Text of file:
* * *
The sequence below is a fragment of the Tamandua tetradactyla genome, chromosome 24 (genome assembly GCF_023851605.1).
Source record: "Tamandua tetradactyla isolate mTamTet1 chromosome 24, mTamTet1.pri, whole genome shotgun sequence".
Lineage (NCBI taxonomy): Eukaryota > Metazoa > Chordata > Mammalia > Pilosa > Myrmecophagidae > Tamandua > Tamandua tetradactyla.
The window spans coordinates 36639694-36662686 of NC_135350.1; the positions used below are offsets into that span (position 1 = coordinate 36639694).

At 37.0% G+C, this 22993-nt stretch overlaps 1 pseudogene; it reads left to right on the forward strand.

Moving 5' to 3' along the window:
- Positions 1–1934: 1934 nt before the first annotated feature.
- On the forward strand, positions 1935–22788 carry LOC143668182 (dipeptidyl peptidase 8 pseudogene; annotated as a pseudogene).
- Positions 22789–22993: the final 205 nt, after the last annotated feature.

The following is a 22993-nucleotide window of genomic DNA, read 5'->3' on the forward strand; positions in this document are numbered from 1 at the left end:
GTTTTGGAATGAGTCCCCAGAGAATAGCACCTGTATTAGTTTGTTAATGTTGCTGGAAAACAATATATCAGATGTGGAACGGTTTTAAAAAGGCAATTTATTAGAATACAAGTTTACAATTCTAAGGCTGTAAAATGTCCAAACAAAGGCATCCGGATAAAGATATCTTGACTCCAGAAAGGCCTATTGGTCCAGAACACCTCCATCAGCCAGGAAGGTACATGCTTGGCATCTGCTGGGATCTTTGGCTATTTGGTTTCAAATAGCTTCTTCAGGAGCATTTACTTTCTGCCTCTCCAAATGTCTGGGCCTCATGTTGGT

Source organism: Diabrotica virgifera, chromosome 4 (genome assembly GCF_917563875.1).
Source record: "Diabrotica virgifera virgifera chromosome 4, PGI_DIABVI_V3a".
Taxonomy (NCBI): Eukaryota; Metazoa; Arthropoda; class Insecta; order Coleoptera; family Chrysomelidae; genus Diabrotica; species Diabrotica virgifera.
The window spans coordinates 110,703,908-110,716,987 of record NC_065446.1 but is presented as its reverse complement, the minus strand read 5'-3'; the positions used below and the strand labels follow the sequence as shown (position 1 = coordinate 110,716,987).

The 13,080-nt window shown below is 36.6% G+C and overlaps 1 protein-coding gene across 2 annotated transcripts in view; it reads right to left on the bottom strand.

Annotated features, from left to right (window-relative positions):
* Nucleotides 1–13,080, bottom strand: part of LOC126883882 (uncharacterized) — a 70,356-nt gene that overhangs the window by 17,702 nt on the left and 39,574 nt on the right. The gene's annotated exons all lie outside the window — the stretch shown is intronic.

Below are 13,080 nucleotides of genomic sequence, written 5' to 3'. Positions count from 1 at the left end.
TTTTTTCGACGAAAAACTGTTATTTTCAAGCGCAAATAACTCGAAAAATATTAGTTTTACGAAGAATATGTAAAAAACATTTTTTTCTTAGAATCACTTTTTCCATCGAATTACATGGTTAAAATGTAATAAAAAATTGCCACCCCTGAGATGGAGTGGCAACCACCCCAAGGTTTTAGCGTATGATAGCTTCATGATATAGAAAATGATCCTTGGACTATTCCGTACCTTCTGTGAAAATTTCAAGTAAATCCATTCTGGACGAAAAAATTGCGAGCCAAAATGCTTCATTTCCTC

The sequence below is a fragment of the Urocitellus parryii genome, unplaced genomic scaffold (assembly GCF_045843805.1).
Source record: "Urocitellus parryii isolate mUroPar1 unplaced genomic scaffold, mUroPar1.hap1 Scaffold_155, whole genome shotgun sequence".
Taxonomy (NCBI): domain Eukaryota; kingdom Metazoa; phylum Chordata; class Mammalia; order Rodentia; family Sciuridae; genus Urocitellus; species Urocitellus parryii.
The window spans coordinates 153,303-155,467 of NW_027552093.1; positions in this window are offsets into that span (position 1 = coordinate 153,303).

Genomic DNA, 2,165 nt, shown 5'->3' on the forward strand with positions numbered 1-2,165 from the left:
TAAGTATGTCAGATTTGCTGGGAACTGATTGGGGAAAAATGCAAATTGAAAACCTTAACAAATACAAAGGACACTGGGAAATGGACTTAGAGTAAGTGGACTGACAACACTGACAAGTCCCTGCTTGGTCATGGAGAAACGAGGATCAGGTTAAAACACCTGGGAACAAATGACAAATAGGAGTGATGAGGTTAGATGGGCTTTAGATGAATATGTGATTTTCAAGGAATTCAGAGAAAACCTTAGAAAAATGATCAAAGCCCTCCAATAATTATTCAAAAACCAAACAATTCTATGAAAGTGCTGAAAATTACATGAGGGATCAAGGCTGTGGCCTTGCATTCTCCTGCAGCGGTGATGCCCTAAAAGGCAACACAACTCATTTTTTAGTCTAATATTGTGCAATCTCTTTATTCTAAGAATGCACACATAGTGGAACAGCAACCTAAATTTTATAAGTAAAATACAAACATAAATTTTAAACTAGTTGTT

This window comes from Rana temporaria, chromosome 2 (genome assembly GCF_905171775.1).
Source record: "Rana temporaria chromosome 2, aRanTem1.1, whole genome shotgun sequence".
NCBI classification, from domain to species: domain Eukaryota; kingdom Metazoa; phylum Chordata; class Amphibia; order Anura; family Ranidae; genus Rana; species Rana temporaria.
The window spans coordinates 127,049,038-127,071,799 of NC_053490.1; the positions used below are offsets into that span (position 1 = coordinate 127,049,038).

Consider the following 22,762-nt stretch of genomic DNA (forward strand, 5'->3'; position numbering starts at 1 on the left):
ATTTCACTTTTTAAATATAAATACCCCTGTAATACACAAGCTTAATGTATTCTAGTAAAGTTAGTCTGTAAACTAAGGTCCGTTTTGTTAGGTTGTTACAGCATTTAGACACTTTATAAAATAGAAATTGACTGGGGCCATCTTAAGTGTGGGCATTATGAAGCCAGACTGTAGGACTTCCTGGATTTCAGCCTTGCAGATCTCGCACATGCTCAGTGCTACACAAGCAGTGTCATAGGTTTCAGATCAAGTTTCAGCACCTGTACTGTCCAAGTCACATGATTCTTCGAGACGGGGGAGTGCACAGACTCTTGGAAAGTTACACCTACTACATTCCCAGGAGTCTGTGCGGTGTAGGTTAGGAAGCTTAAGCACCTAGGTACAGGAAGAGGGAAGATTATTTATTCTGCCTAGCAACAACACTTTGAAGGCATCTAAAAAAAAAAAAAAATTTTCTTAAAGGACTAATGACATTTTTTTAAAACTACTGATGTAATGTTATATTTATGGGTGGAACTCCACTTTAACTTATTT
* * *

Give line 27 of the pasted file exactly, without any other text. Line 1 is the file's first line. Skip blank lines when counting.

This window comes from Rana temporaria, chromosome 2 (genome assembly GCF_905171775.1).